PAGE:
Consider borrowers with 6 percent 30-year mortgages that are 20 percent underwater. Assume that the probability that any one borrower will default in any one month is .2 percent, and that the cost of default to the lender conditional on default is 50 percent. Assume that at the end of five years, any remaining long balance is paid off). A security containing such mortgages will have an IRR of 4.83 percent (I am happy to share the spreadsheet for the details.
Now let us convert the borrowers into people with 4 percent mortgages with 20 year terms. The payment from such mortgages will be essentially the same as before, and the mortgage balance will be paid off more quickly. The good news for investors is that this lowers the probability of default; the bad news is that it reduces the yield before default. Assuming default probabilities in any one month go down to .1 percent, the IRR for investors goes down to 3.45 percent. This seems like a bad deal for investors, except that they will have more certainty about their cash flows; the standard deviation of their investment falls. Because default is binomial, we can calculate that the variance of returns will be p*(expected loss)*(1-p*expected loss). The variance of not refinancing is thus .0099 and of refinancing is .004975, which translate into standard deviations of .1 and .07. Because the riskless rate is currently zero, when we substitute into the Sharpe formula, we find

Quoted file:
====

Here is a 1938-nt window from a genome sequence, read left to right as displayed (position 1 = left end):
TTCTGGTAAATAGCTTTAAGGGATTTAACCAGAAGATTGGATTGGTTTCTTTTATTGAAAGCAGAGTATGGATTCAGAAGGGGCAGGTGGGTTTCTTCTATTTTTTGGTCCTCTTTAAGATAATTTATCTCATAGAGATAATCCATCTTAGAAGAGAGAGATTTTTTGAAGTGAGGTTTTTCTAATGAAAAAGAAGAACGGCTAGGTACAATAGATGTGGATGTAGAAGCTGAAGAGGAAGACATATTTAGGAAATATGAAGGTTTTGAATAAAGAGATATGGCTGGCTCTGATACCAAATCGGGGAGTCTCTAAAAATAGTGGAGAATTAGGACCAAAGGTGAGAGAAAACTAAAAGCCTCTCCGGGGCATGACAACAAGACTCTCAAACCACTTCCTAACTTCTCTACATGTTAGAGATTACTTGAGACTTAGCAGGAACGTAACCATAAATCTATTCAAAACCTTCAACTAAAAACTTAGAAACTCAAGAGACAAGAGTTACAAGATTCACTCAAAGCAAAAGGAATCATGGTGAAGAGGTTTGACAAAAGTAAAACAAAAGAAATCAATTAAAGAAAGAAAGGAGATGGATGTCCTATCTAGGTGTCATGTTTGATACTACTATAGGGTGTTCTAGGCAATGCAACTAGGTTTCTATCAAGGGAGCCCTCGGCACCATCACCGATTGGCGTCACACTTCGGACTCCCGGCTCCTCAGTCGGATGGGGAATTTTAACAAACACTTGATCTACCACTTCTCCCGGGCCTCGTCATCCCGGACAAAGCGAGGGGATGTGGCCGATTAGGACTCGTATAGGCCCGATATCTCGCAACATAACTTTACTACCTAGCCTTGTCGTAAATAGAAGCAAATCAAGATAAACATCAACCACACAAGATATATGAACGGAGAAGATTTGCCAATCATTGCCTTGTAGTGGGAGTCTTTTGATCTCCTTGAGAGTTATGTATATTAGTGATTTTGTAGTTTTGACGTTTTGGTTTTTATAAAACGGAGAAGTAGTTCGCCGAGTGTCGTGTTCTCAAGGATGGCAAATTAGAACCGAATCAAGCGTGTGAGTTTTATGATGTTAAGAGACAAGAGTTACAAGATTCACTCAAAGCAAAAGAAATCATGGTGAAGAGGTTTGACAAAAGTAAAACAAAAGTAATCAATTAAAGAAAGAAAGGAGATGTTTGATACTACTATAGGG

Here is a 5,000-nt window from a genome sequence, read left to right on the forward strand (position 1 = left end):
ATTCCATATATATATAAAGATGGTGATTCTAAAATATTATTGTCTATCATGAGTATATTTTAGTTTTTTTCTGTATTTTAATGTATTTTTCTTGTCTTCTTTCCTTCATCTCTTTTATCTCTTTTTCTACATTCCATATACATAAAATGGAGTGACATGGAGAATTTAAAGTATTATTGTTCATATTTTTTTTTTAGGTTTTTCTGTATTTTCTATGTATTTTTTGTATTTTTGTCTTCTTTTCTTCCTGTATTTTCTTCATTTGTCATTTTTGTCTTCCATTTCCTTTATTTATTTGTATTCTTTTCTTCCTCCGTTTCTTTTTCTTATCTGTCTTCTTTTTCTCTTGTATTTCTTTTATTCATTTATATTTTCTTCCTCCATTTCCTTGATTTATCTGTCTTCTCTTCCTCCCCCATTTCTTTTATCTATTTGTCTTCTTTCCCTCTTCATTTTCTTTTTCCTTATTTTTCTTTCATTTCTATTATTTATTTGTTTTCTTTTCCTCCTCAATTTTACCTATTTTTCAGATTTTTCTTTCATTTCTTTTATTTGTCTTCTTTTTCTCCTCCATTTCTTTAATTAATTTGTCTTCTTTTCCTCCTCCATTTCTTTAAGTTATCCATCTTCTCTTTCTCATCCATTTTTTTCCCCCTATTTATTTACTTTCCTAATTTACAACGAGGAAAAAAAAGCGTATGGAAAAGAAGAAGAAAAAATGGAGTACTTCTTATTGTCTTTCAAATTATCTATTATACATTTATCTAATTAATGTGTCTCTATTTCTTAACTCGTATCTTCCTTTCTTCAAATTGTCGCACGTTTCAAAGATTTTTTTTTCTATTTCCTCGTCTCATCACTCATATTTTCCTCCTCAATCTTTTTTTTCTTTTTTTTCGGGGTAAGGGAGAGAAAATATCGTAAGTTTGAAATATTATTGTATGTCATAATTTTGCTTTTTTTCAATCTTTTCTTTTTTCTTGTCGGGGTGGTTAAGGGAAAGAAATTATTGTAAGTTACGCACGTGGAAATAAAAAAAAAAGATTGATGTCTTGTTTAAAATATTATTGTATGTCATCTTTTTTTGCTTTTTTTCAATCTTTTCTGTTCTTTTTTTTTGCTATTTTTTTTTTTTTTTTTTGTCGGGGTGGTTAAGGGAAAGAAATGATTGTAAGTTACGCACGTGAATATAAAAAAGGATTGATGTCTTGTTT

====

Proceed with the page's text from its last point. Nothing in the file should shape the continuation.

Sharpe no refinance = .048/.1; Sharpe refinance = .0345/.07.
This is about .5 in both cases, suggesting that investors are getting the same risk adjusted return whether refinancing becomes easy of not, assuming the assumptions are correct. I am not saying they are; I am saying that in making policy we need to think about these sorts of implications.